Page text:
DD: Do you plan on taking any of the people from AKA out there?

JF: I'm going to try to get guys to come out to visit, and they'll be able to do seminars and appearances in the area to make some money and get them a free trip. I hope to use their bodies to work with some of the team that we create. You know, my old friend Phil Baroni has a busted wheel, so he might have some time to come out and spend some time with us too.

It's funny, that was one of those things with somebody I wouldn't think I would like from his TV persona, but the second we started hanging out I was like, ‘Oh I love this guy.'

DD: It looks like the WSOF are setting you and Josh Burkman up as a sort of headlining rivalry for the promotion, which I think is a good idea. Is that something which interests you, and is the rubber match something you're looking for?

JF: Yeah, I mean it sucks that I lost that fight, but in reality I think it is kind of a good thing for the organization. It legitimizes the organization, because I was a top 10 guy. I still think I am a top 10 guy, so losing to Burkman put him back on the map as a serious fighter, and brings a lot of respect to the organization. It shows that we're real fighters. We're top 10 guys, we're not cast offs, we're not throwaways, we're the real deal and we're here to fight and beat anybody.

DD: You're not the only top ranked guy that the UFC has cut recently; they cut Yushin Okami as well, and it looks like this is starting to become a bit of a trend. What are your thoughts on that? Do you think it's a dumb move to make, or do you understand it?

JF: Well, I understand the thinking of why they're doing it. They're thinking that the brand is bigger than any fighter, and it doesn't matter who they release because the brand is going to carry its own weight. Guys who keep winning, and win long enough over a period of time, are going to start making real money. The only reason I got paid what I did is because I won, and I won a lot. Most guys don't win as much as I did, and most guys don't make as much money as I did.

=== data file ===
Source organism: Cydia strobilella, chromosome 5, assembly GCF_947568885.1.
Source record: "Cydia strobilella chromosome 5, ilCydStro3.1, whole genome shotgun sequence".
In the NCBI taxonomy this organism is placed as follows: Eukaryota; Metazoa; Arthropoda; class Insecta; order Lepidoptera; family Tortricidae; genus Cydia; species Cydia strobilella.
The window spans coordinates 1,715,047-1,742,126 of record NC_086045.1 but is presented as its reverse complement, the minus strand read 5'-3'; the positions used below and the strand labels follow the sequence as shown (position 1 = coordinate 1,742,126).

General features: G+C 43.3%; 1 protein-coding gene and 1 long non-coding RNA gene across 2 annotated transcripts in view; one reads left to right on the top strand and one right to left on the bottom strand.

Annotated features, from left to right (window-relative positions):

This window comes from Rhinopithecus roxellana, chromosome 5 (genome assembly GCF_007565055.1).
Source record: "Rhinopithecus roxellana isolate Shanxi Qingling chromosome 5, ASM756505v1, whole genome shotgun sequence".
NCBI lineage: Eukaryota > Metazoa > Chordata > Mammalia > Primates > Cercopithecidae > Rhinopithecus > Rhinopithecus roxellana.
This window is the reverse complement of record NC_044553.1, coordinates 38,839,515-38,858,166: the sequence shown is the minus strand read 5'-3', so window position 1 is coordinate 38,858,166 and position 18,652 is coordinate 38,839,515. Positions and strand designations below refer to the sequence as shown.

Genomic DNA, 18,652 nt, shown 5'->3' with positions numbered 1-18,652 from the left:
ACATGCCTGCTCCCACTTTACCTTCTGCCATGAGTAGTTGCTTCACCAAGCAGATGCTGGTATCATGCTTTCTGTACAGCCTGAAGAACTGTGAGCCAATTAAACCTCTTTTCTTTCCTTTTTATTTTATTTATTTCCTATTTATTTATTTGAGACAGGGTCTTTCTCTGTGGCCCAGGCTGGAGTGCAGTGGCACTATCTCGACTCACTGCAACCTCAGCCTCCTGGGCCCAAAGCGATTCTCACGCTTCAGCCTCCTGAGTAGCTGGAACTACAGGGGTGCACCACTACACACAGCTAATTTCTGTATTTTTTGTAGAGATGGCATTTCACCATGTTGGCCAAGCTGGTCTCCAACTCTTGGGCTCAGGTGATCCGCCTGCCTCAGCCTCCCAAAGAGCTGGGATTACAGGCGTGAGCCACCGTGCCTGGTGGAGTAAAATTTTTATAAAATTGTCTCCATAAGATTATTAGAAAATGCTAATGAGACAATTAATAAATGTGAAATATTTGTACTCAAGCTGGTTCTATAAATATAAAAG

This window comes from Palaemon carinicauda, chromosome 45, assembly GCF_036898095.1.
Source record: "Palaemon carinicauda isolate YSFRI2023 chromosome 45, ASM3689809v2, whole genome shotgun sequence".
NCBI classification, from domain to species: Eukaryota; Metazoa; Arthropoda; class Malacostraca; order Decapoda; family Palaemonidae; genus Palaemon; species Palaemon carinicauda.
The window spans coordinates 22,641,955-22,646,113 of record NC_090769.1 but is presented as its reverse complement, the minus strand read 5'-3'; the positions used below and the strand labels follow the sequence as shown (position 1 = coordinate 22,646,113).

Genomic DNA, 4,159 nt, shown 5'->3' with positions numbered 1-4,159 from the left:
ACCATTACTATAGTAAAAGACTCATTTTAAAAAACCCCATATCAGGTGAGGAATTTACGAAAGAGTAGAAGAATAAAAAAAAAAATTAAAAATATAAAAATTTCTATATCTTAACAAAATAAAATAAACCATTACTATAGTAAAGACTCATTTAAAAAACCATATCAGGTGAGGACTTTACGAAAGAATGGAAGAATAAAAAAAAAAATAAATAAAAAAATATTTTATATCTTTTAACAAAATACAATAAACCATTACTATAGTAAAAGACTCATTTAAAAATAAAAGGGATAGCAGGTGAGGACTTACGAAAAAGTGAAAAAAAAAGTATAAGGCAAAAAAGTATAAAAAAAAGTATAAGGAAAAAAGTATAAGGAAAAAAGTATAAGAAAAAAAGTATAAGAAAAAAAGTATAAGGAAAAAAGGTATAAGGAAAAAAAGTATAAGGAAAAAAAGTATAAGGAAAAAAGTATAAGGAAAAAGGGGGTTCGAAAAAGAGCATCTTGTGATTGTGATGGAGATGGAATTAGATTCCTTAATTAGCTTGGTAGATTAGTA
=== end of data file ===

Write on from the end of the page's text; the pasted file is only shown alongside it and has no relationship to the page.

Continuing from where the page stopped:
When you start getting big checks, they start not liking you. Even though they're not paying great compared to the money that's being made, they still don't want to give those big checks out.

DD: Some fighters have told us that behind the scenes, the people who are involved in the business aspect of the UFC aren't exactly friendly with a lot of the fighters, and the atmosphere can be kind of chilly. On the other hand, WSOF fighters have all told us that the atmosphere is very professional, but also very laid back and friendly. Is that something you have noticed?

JF: Yeah, I feel more and more that the World Series of Fighting is a big team of people together working towards a common goal, rather than a lot of individuals trying to stake out their own little claim, and make their own little greedy amount of money. It's kind of like a unified fight for all of us. All of us together are trying to put on the greatest show possible; from the fighters, to the people picking us up from the airport; from the guys matchmaking, to the guys doing the production crew stuff. I feel like it's a team effort. It's cool, it's a nice feeling. Even though we're going out there trying to beat the crap out of each other, we're all trying to be successful as one unit, and I never really felt that in the UFC.

DD: You're becoming one of the faces of the WSOF, is that something that excites you? That motivates you? Being part of something and being instrumental in helping it grow?

JF: Yeah, it's exciting, but at the same time, I better win a fricking fight. It's not going to do me any good, or them any good, if I'm a has-been, or a bum, and people view me that way. I've got to go out there and smash people. A lot of people.